This is a critical moment for U.S. defense strategy. As the wars in Iraq and Afghanistan wind down, persistent and new threats compete for our attention. Meanwhile, budgetary pressure has forced cuts to defense spending, and additional automatic reductions through the sequester, are set to go into effect in 2013 and continue through the following decade. These debates cannot be undertaken separately: defense spending decisions should not undercut security but be informed by a strategic vision; grand strategy, on the other hand, must be translated into operational requirements and fit into fiscal constraints. The Task Force on Defense Budget and Strategy, a new initiative of the Bipartisan Policy Center (BPC), will provide a blueprint for a realistic and affordable national security strategy for the 21st century.
Co-chaired by former U.S. Senate Budget Committee Chair Pete Domenici, former Secretary of Agriculture and former Chairman, U.S. House Select Intelligence Committee Dan Glickman and former National Security Advisor General James Jones, BPC’s Task Force on Defense Budget and Strategy is a joint effort of its Economic Policy and Foreign Policy Projects. It leverages the strengths and perspectives of those two projects and builds on the work of BPC’s Domenici-Rivlin Debt Reduction Task Force.
The task force’s first report, released in June 2012, offers a detailed and thorough analysis of the mechanics, implementation and effects of the sequester. The report recognizes the extraordinary nature of the sequester, and that the primary issue is not the size or focus of its cuts but the arbitrary manner in which they are executed. It concludes that allowing the sequester to take effect would be indefensible, severely undermining our economic and military strength.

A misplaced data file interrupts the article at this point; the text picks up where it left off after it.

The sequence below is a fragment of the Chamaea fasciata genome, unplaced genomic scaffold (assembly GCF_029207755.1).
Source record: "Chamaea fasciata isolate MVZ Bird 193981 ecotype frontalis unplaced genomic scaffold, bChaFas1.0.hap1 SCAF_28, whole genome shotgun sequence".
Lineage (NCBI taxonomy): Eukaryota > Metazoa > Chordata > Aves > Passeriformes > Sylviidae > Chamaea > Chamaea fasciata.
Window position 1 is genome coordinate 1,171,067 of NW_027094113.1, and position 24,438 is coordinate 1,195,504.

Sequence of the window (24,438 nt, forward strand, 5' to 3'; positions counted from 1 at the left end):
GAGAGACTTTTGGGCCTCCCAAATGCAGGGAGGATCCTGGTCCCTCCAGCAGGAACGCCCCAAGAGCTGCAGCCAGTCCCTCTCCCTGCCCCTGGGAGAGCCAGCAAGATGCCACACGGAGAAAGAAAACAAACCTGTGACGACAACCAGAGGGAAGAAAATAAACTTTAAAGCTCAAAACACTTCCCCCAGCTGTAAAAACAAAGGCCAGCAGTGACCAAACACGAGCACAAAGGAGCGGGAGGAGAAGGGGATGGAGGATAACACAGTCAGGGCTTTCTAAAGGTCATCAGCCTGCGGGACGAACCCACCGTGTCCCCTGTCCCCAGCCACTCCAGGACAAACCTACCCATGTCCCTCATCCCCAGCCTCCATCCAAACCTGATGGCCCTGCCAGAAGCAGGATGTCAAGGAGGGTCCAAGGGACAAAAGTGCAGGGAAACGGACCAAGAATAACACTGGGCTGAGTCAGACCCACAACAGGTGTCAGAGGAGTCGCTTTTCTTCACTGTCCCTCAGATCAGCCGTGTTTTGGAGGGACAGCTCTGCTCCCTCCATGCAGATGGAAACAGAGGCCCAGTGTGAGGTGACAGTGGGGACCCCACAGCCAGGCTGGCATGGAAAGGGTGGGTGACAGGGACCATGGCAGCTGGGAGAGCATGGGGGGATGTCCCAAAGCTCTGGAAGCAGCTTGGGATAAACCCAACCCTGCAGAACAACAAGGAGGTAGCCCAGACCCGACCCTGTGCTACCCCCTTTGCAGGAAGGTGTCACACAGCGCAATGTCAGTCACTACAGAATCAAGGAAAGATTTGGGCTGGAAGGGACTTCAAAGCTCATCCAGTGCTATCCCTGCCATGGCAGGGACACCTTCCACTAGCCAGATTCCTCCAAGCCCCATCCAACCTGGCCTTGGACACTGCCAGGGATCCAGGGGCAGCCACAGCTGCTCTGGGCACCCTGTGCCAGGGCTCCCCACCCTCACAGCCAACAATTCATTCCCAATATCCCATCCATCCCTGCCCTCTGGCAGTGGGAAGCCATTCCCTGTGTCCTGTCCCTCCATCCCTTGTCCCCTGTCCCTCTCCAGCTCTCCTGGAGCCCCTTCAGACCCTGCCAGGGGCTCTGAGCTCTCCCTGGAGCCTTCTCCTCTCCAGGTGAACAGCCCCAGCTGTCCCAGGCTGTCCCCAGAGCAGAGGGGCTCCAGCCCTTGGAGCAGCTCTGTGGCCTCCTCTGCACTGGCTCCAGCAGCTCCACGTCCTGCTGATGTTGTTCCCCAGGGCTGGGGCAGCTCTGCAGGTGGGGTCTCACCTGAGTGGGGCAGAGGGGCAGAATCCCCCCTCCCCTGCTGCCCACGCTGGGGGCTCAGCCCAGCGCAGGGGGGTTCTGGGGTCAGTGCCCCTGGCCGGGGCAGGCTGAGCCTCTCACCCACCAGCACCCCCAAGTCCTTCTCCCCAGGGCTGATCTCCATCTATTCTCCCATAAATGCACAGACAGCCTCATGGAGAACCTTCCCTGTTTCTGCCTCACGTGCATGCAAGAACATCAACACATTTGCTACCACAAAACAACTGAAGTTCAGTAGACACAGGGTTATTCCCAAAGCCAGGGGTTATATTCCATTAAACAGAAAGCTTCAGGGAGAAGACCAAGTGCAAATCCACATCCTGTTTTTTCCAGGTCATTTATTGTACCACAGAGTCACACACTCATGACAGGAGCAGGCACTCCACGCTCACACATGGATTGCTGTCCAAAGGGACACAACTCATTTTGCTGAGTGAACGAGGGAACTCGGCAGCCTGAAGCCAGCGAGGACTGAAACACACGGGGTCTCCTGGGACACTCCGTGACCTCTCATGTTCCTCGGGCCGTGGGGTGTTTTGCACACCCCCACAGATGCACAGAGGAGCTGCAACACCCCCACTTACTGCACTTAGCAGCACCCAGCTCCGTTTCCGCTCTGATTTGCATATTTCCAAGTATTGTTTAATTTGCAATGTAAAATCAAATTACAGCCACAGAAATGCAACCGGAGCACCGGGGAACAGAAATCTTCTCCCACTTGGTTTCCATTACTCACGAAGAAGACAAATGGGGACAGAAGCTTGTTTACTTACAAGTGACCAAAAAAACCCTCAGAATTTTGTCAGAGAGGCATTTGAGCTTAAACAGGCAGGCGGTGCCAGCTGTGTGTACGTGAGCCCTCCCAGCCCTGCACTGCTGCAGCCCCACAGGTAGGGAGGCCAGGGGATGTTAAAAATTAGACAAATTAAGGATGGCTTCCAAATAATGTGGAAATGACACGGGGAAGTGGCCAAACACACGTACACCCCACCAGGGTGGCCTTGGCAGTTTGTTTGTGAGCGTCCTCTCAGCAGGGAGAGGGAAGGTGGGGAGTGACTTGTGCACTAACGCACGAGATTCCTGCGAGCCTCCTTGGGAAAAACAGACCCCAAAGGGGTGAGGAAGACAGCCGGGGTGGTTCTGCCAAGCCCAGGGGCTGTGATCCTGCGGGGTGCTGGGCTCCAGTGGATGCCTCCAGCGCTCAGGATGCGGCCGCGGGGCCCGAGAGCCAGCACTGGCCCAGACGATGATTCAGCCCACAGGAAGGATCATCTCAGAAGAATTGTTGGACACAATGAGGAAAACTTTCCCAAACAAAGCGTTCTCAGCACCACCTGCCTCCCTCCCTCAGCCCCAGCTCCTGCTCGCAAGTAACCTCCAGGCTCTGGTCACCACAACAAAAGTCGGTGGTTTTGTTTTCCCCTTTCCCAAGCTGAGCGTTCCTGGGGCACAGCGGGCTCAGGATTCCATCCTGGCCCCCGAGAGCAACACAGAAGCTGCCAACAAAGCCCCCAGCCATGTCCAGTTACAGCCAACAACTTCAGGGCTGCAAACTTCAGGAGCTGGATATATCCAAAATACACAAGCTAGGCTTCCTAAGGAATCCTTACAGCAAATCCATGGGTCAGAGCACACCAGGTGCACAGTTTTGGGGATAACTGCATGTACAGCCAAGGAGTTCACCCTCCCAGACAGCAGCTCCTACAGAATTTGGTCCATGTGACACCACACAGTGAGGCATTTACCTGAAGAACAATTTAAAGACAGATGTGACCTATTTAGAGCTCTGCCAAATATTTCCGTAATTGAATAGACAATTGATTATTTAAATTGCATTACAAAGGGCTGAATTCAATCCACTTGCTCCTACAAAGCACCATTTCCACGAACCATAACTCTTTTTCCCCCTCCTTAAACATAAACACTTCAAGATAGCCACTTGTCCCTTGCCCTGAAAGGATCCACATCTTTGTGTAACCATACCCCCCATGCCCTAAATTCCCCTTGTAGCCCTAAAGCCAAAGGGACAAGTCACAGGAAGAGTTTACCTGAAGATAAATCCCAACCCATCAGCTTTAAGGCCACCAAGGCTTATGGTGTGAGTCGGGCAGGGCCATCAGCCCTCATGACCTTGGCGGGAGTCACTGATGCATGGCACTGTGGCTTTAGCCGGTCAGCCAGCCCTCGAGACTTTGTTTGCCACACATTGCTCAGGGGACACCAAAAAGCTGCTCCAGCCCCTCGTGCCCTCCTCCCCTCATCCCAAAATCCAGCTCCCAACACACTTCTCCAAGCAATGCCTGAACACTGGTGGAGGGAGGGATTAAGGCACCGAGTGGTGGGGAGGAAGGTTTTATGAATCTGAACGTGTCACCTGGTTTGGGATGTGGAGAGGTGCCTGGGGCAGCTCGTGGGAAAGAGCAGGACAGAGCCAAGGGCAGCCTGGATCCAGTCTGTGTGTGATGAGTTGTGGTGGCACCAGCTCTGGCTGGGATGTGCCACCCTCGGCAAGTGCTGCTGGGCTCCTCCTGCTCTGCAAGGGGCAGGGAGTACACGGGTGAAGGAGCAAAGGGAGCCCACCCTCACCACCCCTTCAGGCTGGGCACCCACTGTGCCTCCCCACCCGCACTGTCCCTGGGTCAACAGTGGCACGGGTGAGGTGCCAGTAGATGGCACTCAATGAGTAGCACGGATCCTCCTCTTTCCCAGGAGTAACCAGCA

By addressing the drivers of Department of Defense spending – personnel, overhead and acquisition costs – the defense budget can be brought in line with current fiscal constraints without sacrificing national security. The task force will issue a follow-up report over the next few months, which will propose a defense strategy and a series of reforms leading to a more efficient defense budget that is consistent with evolving national security and fiscal imperatives.
Read in your web browser below:
- The Consequences of the Sequester
- Layoff Notices Could Wreak Political Havoc Ahead of Election Day
- Sequestration Preparations, Procedures, and Problems
- Memo: Non-Defense Sequester Mechanics and Economic Effects
- Everything You Ever Wanted to Know About the Sequester
- The 2013 Sequester May Not Be What You Think
- Three Reasons Why $1.2 Trillion Isn’t Really $1.2 Trillion
- Associated Press: Report: Automatic defense cuts undercut Obama plan
- C-SPAN's Washington Journal VIDEO: BPC's Steve Bell discusses impact of sequester cuts
- CNNMoney.com: How Congress is hurting jobs
- Foreign Policy: The disaster that is sequestration
- POLITICO: Big deal to stave off cuts is elusive
- The Fiscal Times: Contractors Say Defense Cuts Mean Layoffs and Chaos
- The New York Times: Pentagon Gets Attention, but Planned Cuts Range Far and Wide
- The Washington Post: Study: Across-the-board defense cuts could cost 1 million jobs
- U.S. News and World Report: Military Soon Will Pay More For Former Soldiers Than Current Ones